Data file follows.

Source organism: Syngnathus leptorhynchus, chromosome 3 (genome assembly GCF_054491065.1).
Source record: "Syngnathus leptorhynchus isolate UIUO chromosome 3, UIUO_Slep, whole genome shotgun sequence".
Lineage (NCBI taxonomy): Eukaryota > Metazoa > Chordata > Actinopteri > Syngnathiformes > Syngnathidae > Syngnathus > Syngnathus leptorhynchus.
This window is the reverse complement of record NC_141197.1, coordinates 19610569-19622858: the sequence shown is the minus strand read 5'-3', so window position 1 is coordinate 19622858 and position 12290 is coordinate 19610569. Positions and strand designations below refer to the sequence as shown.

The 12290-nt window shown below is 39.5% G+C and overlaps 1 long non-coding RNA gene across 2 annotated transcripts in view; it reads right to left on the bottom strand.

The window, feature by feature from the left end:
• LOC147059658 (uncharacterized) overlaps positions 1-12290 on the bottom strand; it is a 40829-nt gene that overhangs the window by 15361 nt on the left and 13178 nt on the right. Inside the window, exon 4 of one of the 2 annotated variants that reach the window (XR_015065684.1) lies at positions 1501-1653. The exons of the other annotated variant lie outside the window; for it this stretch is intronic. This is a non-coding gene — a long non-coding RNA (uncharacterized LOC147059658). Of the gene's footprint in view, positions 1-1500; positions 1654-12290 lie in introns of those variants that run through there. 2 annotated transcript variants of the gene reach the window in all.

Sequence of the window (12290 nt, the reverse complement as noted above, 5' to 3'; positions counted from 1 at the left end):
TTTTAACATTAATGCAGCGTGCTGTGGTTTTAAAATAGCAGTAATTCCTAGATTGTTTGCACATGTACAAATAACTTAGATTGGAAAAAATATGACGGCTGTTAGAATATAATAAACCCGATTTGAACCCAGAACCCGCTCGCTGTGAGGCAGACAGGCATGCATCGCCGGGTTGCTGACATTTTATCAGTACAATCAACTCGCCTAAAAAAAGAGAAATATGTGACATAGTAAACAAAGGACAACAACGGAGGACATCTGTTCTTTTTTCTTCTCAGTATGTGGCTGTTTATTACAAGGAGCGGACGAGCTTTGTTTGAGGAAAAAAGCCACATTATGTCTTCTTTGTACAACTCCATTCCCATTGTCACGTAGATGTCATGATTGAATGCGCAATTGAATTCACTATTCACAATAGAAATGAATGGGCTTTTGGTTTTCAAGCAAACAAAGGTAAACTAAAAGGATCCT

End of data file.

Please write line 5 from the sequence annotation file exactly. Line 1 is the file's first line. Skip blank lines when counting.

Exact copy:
The 12290-nt window shown below is 39.5% G+C and overlaps 1 long non-coding RNA gene across 2 annotated transcripts in view; it reads right to left on the bottom strand.